Kitchen also detailed her efforts in addressing police training.
“We’ve also identified, as part of policing, the importance of training (to) be culturally sensitive and racially unbiased and new and up to date with best practices for policing and community policing,” she said. “We’re in the process of getting that training done and I am hopeful that it will be done in time to start another police academy in the spring.”
She drew attention to progress made to connect homeless individuals with housing.
“We are in the process of buying hotels and motels and turning them into shelters. We rented and we bought a few and immediately put our most vulnerable homeless individuals – I think 300 of them – into these motels.”
Kitchen continues to work on the $12 million in bond funding for the preservation of creative spaces that was approved by voters in 2018. “Frankly, it is going slower than I prefer,” she said. “But we did take the step of getting ideas from the creative community about how they’d like to use those bonds.”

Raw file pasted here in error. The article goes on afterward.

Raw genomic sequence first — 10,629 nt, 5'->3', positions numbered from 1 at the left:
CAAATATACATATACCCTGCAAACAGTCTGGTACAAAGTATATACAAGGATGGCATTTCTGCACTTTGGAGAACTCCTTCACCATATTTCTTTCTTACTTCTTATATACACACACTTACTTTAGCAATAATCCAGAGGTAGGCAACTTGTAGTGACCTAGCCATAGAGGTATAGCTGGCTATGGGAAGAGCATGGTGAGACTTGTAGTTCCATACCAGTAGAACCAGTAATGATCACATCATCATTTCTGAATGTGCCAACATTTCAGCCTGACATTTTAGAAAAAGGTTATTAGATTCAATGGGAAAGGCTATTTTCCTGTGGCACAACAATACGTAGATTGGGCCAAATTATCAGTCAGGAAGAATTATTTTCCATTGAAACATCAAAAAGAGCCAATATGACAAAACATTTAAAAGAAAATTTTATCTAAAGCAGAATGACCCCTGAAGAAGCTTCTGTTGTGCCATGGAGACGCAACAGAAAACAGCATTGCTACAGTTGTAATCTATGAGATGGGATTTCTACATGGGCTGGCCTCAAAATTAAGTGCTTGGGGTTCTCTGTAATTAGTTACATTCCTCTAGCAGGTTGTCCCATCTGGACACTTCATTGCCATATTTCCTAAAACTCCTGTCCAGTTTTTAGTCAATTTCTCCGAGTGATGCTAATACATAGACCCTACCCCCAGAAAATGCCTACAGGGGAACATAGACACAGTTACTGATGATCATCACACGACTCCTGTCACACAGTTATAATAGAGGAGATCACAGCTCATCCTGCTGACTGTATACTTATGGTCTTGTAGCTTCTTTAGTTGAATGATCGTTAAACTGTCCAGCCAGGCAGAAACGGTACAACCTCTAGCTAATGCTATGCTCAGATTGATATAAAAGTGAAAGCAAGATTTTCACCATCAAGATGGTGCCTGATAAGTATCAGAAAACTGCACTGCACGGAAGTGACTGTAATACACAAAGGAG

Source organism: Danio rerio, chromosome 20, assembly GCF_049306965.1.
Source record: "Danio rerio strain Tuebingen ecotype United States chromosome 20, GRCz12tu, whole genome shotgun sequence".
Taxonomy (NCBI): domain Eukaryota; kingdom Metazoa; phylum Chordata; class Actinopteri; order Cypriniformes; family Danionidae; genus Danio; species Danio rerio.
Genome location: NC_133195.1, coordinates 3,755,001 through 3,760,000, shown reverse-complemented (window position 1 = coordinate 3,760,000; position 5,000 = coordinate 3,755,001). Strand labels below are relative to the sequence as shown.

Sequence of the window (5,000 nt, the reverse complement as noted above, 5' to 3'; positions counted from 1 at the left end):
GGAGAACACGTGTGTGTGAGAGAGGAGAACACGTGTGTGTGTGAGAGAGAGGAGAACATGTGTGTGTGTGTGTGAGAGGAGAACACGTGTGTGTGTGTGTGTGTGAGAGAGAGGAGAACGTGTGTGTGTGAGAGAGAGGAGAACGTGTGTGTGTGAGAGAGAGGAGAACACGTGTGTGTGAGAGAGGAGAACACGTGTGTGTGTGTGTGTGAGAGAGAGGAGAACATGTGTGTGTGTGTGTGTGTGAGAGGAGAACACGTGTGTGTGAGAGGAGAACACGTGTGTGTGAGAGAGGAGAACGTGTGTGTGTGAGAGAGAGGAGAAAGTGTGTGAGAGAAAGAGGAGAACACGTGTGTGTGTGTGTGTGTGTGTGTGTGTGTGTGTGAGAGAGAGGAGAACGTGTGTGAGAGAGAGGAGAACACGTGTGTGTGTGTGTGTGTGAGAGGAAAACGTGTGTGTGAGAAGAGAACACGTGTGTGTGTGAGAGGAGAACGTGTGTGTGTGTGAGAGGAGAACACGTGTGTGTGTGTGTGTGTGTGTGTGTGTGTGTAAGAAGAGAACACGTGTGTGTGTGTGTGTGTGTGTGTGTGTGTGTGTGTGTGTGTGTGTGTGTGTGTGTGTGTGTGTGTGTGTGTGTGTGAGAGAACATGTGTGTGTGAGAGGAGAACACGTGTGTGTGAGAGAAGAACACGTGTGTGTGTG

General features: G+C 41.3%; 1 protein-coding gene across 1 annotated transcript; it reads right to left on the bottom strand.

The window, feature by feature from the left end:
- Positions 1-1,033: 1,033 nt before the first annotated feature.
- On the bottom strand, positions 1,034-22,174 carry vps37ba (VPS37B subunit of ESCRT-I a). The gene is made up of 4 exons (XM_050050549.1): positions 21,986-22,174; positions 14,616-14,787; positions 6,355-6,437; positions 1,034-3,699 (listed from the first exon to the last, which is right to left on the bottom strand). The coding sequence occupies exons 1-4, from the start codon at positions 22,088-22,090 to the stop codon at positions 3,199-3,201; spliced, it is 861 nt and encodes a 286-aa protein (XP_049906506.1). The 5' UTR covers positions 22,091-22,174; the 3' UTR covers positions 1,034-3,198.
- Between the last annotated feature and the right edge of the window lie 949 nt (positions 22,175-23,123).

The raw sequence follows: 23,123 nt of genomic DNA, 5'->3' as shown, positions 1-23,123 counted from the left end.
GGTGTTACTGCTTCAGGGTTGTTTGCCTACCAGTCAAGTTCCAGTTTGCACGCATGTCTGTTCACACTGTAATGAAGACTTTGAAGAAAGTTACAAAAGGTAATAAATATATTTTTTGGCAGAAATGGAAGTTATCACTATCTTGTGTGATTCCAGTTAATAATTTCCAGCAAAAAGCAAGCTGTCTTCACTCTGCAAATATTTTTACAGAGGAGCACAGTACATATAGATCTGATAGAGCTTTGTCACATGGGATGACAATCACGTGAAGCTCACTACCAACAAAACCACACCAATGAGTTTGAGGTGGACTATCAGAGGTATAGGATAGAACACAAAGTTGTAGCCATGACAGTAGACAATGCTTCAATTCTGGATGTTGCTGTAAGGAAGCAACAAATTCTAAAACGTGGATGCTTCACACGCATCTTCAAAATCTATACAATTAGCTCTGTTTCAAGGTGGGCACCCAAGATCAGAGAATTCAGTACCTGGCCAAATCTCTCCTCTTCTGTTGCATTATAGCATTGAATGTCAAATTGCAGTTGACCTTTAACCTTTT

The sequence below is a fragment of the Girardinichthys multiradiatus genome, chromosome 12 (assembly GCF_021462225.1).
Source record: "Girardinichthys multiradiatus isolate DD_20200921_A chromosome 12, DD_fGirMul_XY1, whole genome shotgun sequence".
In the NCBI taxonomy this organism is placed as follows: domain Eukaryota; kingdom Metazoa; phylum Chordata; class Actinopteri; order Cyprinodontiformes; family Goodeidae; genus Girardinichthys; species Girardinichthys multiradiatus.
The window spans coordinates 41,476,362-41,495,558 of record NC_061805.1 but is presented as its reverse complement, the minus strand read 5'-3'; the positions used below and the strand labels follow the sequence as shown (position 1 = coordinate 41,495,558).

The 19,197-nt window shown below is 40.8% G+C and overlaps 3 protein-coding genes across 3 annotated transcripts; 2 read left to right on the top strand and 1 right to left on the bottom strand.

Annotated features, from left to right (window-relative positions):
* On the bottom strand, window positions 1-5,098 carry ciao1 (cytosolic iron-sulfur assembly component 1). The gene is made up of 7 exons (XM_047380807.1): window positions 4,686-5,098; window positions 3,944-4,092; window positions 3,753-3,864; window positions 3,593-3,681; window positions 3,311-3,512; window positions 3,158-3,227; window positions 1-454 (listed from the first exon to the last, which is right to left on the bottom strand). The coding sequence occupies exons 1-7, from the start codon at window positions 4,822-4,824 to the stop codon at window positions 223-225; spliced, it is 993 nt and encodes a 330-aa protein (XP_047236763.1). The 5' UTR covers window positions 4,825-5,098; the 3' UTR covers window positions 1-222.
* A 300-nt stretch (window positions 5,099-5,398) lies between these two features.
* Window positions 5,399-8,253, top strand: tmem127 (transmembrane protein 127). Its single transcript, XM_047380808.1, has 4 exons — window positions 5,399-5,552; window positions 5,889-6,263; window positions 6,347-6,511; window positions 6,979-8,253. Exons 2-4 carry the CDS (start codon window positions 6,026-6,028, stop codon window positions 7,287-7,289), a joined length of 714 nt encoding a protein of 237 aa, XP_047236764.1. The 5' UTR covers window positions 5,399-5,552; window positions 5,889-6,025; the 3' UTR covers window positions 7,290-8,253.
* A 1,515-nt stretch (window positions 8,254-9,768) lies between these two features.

“We also created an economic development corporation, which we expect to be working with the creative community on using those creative space bonds. And the point of all that is we’re a city that, because we’re growing, we’re losing our spaces.” Kitchen used the example of Pump Project, a nonprofit arts space that relocated in 2017 because it could not afford the expensive renovations required by the city’s building code. The landlord, instead of renovating and renewing the lease, decided to put the land up for sale.
“We just created an iconic music venue fund and we put initial dollars in it,” Kitchen said, talking about helping venues like Saxon Pub and Victory Grill. “I’m proud to say we’ve got some of those (venues) in District 5.”
“Unfortunately, we already lost Threadgill’s,” she added.
Looking back on the past year in transportation, Kitchen called the voter-approved Project Connect “a real opportunity to turn transportation into an asset in the city and to address some inequities that we’ve had.”